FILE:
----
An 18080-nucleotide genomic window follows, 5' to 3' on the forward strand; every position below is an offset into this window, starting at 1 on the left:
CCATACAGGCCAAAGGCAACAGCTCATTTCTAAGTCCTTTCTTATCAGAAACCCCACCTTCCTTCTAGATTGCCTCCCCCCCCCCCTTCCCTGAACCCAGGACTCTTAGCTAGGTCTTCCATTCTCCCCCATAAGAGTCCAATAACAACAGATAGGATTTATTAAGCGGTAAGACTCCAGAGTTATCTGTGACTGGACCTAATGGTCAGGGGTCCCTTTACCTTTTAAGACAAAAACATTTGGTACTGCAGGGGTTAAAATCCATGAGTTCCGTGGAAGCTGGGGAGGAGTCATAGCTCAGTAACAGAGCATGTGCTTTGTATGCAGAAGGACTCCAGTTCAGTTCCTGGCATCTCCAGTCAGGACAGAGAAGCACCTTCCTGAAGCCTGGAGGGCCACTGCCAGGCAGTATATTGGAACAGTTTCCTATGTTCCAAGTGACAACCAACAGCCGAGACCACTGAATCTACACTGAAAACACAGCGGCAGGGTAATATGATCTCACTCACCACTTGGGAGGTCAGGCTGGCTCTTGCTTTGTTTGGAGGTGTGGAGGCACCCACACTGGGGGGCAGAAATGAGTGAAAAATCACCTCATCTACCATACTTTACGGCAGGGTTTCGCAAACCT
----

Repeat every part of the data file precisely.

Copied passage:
An 18080-nucleotide genomic window follows, 5' to 3' on the forward strand; every position below is an offset into this window, starting at 1 on the left:
CCATACAGGCCAAAGGCAACAGCTCATTTCTAAGTCCTTTCTTATCAGAAACCCCACCTTCCTTCTAGATTGCCTCCCCCCCCCCCTTCCCTGAACCCAGGACTCTTAGCTAGGTCTTCCATTCTCCCCCATAAGAGTCCAATAACAACAGATAGGATTTATTAAGCGGTAAGACTCCAGAGTTATCTGTGACTGGACCTAATGGTCAGGGGTCCCTTTACCTTTTAAGACAAAAACATTTGGTACTGCAGGGGTTAAAATCCATGAGTTCCGTGGAAGCTGGGGAGGAGTCATAGCTCAGTAACAGAGCATGTGCTTTGTATGCAGAAGGACTCCAGTTCAGTTCCTGGCATCTCCAGTCAGGACAGAGAAGCACCTTCCTGAAGCCTGGAGGGCCACTGCCAGGCAGTATATTGGAACAGTTTCCTATGTTCCAAGTGACAACCAACAGCCGAGACCACTGAATCTACACTGAAAACACAGCGGCAGGGTAATATGATCTCACTCACCACTTGGGAGGTCAGGCTGGCTCTTGCTTTGTTTGGAGGTGTGGAGGCACCCACACTGGGGGGCAGAAATGAGTGAAAAATCACCTCATCTACCATACTTTACGGCAGGGTTTCGCAAACCT